- Participants then answered a list of questions designed to measure how sensitive they were to changes in their mental state.
- This was repeated, and the next survey was designed to measure the participants' anxiety levels through the second relaxation session.
Data from this study shows people with a generalized anxiety disorder were more likely to be sensitive to sharp spikes in emotion. This kind of sensitivity ultimately made them feel anxious during relaxation sessions.
People who struggled with major depressive disorder showed similar results but the effect wasn't as strong, and people without a diagnosis did not show these results.
How to manage anxiety without resisting relaxation
MBIs (mindfulness-based interventions) can be used in combination to combat anxiety.
Photo by file404 on Shutterstock
Being aware of your anxiety is step one.
According to therapist Roger S. Gil, many people have lived in an anxious state for so long that they aren't aware of any other state of being anymore.
"For some people, anxiety is situational. It's normal to feel nervous at the prospect of having to speak in public."
He goes on to explain: "Situational anxiety is one of those things we can only overcome by confronting it. Generalized anxiety is something that can only be coped with by trying to rewrite the pattern of thinking that elicits it."
Regardless of what form your anxiety takes on, there will be ways to cope with it if you understand what effect anxiety is having on you.
Combining various mindfulness-based interventions (MBIs) is far more effective than trying one relaxation technique at a time.
According to new research, participants who tailored various self-help practices to suit their individual circumstances and anxieties found them much more beneficial after as little as 5 minutes per day.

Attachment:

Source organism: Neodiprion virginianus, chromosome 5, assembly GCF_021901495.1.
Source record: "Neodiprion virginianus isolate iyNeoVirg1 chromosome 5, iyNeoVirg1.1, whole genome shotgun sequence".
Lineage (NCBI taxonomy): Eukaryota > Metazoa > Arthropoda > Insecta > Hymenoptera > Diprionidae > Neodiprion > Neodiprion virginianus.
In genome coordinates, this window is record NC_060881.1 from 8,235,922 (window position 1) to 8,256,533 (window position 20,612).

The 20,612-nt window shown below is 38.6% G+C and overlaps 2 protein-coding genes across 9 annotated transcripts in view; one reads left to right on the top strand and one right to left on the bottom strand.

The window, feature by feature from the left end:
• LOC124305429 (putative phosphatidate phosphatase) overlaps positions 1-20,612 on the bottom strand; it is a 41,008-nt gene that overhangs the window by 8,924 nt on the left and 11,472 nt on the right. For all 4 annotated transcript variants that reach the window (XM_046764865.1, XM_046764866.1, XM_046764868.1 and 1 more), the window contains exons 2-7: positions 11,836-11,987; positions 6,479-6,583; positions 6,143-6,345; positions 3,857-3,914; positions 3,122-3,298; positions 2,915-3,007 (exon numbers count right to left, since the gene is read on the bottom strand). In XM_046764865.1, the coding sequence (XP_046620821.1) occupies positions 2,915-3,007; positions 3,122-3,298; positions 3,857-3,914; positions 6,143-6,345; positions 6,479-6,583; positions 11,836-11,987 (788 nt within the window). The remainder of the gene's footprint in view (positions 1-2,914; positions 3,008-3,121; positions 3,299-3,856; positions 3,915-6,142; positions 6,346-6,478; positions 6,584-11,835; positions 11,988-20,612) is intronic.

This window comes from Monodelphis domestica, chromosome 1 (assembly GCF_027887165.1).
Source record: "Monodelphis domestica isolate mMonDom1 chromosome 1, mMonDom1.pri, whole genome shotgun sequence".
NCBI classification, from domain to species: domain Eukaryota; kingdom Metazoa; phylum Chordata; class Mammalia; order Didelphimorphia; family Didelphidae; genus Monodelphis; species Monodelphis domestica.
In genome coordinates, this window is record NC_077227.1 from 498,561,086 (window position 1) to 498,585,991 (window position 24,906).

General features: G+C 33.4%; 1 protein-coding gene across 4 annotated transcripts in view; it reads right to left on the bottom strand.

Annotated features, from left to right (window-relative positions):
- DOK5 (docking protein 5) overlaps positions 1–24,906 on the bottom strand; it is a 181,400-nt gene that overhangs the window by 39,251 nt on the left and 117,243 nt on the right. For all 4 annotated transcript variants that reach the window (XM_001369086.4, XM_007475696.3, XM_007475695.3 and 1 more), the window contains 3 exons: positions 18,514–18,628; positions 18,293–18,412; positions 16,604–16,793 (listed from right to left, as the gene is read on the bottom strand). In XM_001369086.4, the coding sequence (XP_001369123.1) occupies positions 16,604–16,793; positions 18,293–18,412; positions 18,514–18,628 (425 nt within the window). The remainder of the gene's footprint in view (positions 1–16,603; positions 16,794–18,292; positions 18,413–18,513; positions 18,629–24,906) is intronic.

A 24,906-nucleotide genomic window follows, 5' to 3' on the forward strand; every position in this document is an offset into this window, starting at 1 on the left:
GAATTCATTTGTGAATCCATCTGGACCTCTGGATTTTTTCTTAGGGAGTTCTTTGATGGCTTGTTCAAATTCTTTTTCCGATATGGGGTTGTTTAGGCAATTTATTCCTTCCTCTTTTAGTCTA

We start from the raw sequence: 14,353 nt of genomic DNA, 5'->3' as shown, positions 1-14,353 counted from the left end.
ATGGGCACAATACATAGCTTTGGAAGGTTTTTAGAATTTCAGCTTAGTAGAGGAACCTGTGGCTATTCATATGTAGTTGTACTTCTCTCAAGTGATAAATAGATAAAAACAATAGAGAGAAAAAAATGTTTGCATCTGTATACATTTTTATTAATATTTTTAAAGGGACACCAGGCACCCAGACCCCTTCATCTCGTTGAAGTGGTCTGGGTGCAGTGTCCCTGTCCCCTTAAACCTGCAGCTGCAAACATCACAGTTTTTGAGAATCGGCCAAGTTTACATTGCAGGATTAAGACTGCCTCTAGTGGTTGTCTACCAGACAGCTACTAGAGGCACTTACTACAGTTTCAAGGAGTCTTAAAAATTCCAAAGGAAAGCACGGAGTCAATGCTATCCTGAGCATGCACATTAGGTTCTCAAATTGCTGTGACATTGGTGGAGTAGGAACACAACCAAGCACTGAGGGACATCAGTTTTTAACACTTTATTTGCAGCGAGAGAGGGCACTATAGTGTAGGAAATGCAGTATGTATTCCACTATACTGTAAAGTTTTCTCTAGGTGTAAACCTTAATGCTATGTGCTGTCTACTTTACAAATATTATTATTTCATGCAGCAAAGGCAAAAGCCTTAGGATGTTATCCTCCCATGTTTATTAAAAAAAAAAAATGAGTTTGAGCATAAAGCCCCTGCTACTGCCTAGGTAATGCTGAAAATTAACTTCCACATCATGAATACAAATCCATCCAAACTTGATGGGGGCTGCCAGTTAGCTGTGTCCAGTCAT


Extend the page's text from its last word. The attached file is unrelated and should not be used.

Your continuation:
Some examples of MBIs include things such as yoga, meditation, progressive muscle relaxation, and guided imagery practices. all of which are more powerful when used in combination with breathing exercises.
Experts explain that in order for these mindfulness techniques to be most beneficial to you, they should be practiced at least once per day.
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- Try these four breathing techniques to calm your mind - Big Think ›
"You dream about these kinds of moments when you're a kid," said lead paleontologist David Schmidt.
- The triceratops skull was first discovered in 2019, but was excavated over the summer of 2020.
- It was discovered in the South Dakota Badlands, an area where the Triceratops roamed some 66 million years ago.
- Studying dinosaurs helps scientists better understand the evolution of all life on Earth.
David Schmidt, a geology professor at Westminster College, had just arrived in the South Dakota Badlands in summer 2019 with a group of students for a fossil dig when he received a call from the National Forest Service. A nearby rancher had discovered a strange object poking out of the ground. They wanted Schmidt to take a look.
"One of the very first bones that we saw in the rock was this long cylindrical bone," Schmidt told St. Louis Public Radio. "The first thing that came out of our mouths was, 'That kind of looks like the horn of a triceratops.'"
After authorities gave the go-ahead, Schmidt and a small group of students returned this summer and spent nearly every day of June and July excavating the skull.
Credit: David Schmidt / Westminster College
"We had to be really careful," Schmidt told St. Louis Public Radio. "We couldn't disturb anything at all, because at that point, it was under law enforcement investigation. They were telling us, 'Don't even make footprints,' and I was thinking, 'How are we supposed to do that?'"
Another difficulty was the mammoth size of the skull: about 7 feet long and more than 3,000 pounds. (For context, the largest triceratops skull ever unearthed was about 8.2 feet long.) The skull of Schmidt's dinosaur was likely a Triceratops prorsus, one of two species of triceratops that roamed what's now North America about 66 million years ago.